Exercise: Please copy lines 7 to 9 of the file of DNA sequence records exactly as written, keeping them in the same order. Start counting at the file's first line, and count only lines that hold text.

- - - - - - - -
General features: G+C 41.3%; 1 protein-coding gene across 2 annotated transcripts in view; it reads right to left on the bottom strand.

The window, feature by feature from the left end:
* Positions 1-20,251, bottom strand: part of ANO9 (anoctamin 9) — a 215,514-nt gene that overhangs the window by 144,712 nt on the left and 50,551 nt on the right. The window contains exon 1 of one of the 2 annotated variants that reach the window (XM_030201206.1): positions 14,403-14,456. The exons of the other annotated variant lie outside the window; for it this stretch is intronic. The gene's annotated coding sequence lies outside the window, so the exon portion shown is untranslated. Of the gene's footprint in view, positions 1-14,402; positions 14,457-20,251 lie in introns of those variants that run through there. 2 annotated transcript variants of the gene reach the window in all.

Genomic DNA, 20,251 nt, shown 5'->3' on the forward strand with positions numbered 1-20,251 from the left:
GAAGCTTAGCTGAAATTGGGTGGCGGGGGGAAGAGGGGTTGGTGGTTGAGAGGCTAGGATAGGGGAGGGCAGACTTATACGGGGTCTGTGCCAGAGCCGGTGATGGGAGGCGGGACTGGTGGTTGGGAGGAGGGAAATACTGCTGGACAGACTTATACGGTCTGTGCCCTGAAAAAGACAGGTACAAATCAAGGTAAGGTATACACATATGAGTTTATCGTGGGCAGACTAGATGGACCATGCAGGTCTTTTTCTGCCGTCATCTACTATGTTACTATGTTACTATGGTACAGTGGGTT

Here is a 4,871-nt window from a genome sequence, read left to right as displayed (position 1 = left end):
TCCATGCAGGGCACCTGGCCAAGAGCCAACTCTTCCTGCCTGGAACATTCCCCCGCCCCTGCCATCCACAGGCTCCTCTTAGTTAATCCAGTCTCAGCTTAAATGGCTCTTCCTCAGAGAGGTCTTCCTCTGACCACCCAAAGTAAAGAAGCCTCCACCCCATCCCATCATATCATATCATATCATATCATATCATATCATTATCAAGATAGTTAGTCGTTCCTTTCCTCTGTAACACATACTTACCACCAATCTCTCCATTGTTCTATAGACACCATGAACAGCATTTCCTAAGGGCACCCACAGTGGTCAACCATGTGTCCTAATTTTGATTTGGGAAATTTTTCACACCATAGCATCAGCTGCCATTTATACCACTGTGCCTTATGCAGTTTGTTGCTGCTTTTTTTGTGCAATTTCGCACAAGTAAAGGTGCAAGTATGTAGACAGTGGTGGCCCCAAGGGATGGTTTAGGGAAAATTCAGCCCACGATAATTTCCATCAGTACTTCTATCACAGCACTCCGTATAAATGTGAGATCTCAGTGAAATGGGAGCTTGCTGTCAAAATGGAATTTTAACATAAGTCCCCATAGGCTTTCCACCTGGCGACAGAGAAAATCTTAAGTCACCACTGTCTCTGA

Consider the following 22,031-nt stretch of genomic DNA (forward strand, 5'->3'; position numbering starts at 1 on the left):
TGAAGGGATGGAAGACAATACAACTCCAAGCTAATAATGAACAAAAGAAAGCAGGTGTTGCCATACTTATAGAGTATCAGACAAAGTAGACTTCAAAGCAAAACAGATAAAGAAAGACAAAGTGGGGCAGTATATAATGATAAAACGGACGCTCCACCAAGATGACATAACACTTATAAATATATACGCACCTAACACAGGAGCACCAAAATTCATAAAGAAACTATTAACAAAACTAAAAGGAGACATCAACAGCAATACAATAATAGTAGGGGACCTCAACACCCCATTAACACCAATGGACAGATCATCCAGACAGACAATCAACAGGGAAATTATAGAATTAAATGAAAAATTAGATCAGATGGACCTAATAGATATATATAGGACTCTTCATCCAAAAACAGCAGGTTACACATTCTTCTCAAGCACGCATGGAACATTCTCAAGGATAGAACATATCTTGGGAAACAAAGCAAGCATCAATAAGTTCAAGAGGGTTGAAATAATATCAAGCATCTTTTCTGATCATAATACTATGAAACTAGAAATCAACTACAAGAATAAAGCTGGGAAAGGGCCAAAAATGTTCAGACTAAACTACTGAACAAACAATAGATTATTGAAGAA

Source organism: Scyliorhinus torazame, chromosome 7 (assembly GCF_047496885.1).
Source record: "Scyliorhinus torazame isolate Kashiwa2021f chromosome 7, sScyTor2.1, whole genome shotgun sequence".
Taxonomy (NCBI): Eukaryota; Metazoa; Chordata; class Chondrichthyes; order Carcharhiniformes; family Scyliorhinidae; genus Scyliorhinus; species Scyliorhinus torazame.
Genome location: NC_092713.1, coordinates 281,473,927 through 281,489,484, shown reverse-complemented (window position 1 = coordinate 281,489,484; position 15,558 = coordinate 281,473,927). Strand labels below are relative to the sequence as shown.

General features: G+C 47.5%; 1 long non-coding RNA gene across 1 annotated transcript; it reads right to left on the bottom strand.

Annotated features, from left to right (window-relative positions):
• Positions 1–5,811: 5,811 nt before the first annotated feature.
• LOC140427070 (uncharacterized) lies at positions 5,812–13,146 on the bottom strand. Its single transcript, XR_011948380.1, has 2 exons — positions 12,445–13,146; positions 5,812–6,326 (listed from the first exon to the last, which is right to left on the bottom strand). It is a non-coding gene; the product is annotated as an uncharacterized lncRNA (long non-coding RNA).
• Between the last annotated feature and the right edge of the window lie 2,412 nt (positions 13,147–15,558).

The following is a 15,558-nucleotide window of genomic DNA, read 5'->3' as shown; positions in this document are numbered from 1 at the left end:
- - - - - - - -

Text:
TCCATGCAGGGCACCTGGCCAAGAGCCAACTCTTCCTGCCTGGAACATTCCCCCGCCCCTGCCATCCACAGGCTCCTCTTAGTTAATCCAGTCTCAGCTTAAATGGCTCTTCCTCAGAGAGGTCTTCCTCTGACCACCCAAAGTAAAGAAGCCTCCACCCCATCCCATCATATCATATCATATCATATCATATCATATCATTATCAAGATAGTTAGTCGTTCCTTTCCTCTGTAACACATACTTACCACCAATCTCTCCATTGTTCTATAGACACCATGAACAGCATTTCCTAAGGGCACCCACAGTGGTCAACCATGTGTCCTAATTTTGATTTGGGAAATTTTTCACACCATAGCATCAGCTGCCATTTATACCACTGTGCCTTATGCAGTTTGTTGCTGCTTTTTTTGTGCAATTTCGCACAAGTAAAGGTGCAAGTATGTAGACAGTGGTGGCCCCAAGGGATGGTTTAGGGAAAATTCAGCCCACGATAATTTCCATCAGTACTTCTATCACAGCACTCCGTATAAATGTGAGATCTCAGTGAAATGGGAGCTTGCTGTCAAAATGGAATTTTAACATAAGTCCCCATAGGCTTTCCACCTGGCGACAGAGAAAATCTTAAGTCACCACTGTCTCTGA

Consider the following 22,031-nt stretch of genomic DNA (forward strand, 5'->3'; position numbering starts at 1 on the left):
TGAAGGGATGGAAGACAATACAACTCCAAGCTAATAATGAACAAAAGAAAGCAGGTGTTGCCATACTTATAGAGTATCAGACAAAGTAGACTTCAAAGCAAAACAGATAAAGAAAGACAAAGTGGGGCAGTATATAATGATAAAACGGACGCTCCACCAAGATGACATAACACTTATAAATATATACGCACCTAACACAGGAGCACCAAAATTCATAAAGAAACTATTAACAAAACTAAAAGGAGACATCAACAGCAATACAATAATAGTAGGGGACCTCAACACCCCATTAACACCAATGGACAGATCATCCAGACAGACAATCAACAGGGAAATTATAGAATTAAATGAAAAATTAGATCAGATGGACCTAATAGATATATATAGGACTCTTCATCCAAAAACAGCAGGTTACACATTCTTCTCAAGCACGCATGGAACATTCTCAAGGATAGAACATATCTTGGGAAACAAAGCAAGCATCAATAAGTTCAAGAGGGTTGAAATAATATCAAGCATCTTTTCTGATCATAATACTATGAAACTAGAAATCAACTACAAGAATAAAGCTGGGAAAGGGCCAAAAATGTTCAGACTAAACTACTGAACAAACAATAGATTATTGAAGAA